Low carbon in the National Capital Region’s buildings

From: Public Services and Procurement Canada

Learn how the Energy Services Acquisition Program (ESAP) plans to help the government meet its goal of reaching carbon-neutral operations by 2030.

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About the Energy Services Acquisition Program

In Ottawa, there are 80 buildings that are served by the ESAP energy system, including the Parliament buildings. The current heating and cooling system was built 50 to 100 years ago and is out of date. The system connects to 4 energy centres using more than 14 kilometres of underground piping. Many parts of the plants are unusable. We are modernizing the energy system to cut greenhouse gas (GHG) emissions and save money. Operation and maintenance of the energy system will be maintained by Innovate Energy.

Video: Modernizing the district energy system

Transcript of Modernizing the district energy system

Start of video

Music starts

(Text on screen: Public Services and Procurement Canada)

[Video opens with a moving shot of the City of Ottawa skyline. The Peace Tower is at the forefront with several other buildings in the background.]

[The shot is taken from water level. The Cliff Energy Centre, which is under construction, is in the background. Other downtown buildings, including the Supreme Court of Canada, are also in the shot. The buildings reflect in the water.]

[The shot is taken from across the Ottawa River and features Parliament Hill and the green escarpment on a summer day. The Centre Block, West Block and other buildings are in the background.]

Public Services and Procurement Canada is committed to taking action on climate change by modernizing how we heat and cool federal buildings, like those on Parliament Hill.

[A shot of the current Cliff heating and cooling plant surrounded by a fence.]

[A moving shot of the City of Ottawa skyline. Multiple buildings are in the shot. There is also a crane in the sky and a bus driving down the street.]

The district energy system currently services 80 federal buildings in the National Capital Region.

[A shot of the Confederation Heights Energy Centre. The building is mainly brown and grey with large windows. There are six blue chimneys at the top of the building.]

[A shot of the pipes and systems used to heat and cool federal buildings.]

[A closeup shot of the panel and screen to heat and cool federal buildings.]

Through the Energy Services Acquisition Program, we are building a safer, more cost effective, and energy efficient system that will be carbon neutral by 2030.

[A blue, aerial map of the cities of Ottawa and Gatineau appears on screen. Four different photos pop up to indicate the location for the new energy centres. The top image shows a rendering for Modernized Gatineau. The next to appear is a rendering of Cliff. A rendering of the Tunney’s Pasture centre appears on screen, followed by a photo of the heating system inside Confederation Heights.]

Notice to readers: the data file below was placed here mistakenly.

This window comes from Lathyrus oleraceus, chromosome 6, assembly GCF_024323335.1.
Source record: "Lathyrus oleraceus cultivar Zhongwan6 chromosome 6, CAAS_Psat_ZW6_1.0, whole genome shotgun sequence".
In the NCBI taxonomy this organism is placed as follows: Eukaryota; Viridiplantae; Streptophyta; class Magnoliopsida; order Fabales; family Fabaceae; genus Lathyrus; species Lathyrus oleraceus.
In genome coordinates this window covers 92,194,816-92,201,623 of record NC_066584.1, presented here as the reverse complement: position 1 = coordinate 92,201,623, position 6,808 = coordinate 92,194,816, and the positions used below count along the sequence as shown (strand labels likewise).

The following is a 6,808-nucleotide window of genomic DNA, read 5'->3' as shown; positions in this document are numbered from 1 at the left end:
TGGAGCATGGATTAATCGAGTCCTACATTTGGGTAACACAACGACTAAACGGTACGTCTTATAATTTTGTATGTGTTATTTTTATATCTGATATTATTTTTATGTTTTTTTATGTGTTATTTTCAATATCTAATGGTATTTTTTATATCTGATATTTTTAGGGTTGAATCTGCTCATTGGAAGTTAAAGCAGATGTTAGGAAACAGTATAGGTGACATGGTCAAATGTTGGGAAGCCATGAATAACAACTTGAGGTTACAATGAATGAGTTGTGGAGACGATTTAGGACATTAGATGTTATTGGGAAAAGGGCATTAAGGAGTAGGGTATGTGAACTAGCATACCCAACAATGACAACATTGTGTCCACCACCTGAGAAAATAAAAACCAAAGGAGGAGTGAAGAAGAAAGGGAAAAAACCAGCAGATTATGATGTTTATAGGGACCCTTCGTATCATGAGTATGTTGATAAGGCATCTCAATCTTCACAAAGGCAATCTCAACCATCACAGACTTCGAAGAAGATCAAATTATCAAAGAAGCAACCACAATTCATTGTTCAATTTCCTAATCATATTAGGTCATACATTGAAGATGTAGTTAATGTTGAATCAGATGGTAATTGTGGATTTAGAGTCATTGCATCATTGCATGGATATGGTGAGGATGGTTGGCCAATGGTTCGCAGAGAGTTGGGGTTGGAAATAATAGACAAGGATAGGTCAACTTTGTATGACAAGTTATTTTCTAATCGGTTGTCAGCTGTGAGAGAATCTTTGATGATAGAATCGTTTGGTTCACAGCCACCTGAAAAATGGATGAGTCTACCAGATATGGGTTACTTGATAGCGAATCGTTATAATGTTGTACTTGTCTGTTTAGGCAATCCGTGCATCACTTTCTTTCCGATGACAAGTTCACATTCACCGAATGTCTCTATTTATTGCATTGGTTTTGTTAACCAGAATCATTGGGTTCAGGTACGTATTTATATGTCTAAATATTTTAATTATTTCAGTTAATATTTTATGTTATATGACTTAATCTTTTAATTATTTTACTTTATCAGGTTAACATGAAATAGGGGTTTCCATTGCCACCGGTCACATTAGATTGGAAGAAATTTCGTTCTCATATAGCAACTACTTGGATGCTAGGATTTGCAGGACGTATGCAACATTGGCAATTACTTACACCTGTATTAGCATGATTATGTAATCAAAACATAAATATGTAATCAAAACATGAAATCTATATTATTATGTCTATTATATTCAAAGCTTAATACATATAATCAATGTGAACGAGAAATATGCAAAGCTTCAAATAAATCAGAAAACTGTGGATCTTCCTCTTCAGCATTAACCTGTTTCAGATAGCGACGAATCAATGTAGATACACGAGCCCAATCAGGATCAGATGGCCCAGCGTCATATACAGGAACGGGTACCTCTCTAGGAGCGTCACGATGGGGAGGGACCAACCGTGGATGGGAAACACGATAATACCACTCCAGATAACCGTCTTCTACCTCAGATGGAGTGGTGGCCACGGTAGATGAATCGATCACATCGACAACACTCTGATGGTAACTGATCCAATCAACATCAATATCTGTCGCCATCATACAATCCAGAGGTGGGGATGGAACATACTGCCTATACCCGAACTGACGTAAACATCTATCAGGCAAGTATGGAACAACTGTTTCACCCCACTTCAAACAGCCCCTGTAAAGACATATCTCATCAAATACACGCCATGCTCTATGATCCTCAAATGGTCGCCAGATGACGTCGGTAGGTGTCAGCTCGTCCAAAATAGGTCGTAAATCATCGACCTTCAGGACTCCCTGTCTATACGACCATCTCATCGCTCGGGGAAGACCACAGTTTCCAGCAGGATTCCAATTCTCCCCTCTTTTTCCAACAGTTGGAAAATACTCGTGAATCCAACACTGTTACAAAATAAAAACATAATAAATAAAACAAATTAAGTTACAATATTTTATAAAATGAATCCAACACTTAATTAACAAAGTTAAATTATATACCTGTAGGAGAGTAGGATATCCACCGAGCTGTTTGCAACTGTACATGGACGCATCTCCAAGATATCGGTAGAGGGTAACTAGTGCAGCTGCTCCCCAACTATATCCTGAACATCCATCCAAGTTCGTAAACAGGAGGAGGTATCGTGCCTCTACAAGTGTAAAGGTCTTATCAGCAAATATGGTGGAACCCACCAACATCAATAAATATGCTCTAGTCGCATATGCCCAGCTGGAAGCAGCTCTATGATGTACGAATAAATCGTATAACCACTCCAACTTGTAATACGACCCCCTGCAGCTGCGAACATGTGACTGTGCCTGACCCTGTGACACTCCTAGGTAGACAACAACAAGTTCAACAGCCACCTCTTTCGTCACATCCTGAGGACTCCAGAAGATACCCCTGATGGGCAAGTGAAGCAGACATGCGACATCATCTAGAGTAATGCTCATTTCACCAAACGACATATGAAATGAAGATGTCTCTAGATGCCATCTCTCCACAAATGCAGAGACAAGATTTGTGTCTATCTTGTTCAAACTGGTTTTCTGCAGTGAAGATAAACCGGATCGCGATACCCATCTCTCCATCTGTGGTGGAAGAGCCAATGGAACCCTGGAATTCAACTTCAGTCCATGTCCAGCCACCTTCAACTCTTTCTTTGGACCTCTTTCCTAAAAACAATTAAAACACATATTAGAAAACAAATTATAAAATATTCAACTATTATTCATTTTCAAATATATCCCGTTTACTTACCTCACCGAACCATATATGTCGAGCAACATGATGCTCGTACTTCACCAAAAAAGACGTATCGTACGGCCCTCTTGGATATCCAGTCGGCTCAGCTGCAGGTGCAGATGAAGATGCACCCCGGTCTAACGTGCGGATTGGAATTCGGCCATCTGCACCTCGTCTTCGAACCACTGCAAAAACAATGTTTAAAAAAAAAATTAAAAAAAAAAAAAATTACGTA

(Text on screen: Gatineau, Ottawa, Modernized Gatineau, Cliff, Tunney’s Pasture, Confederation Heights)

It will include four modernized energy centres that together, will create one of the largest District Energy Systems in North America, reducing greenhouse gas emissions.

[A rendering of a park with big trees, grassy areas. There is a glass building on the left side of the image. There are people sitting and walking in the park.]

(Text on screen: Design concept)

In addition, these new constructions will bring accessible greenspaces to surrounding communities.

[The image of the Cliff Energy Centre starts in black and white and slowly dissolves into a colourful rendering of the centre. The rendering features a large, curved wall. It also showcases the theatre boxes which overlook the Ottawa River.]

(Text on screen: Cliff Energy Centre)

Located near the Parliament Buildings, the Cliff Energy Centre is designed to be a destination landmark.

[The rendering showcases the large, curved wall of the Cliff Energy Centre. There is a multi-use pathway below the wall. There are cyclists and pedestrians using the path. Large trees fill the area.]

The centre, which will heat and cool many federal buildings in the National Capital Region, is currently being constructed.

[The rendering shows a public park on the top platform of the energy centre. Some people are sitting on a bench, while others are walking. The Ottawa River is on the right, as well as buildings in Gatineau.]

[The rendering showcases the three large cascading theatre boxes of the Cliff Energy Centre.]

It will include a public park on the escarpment’s upper plateau, as well as cascading theatre boxes with spectacular views of the area.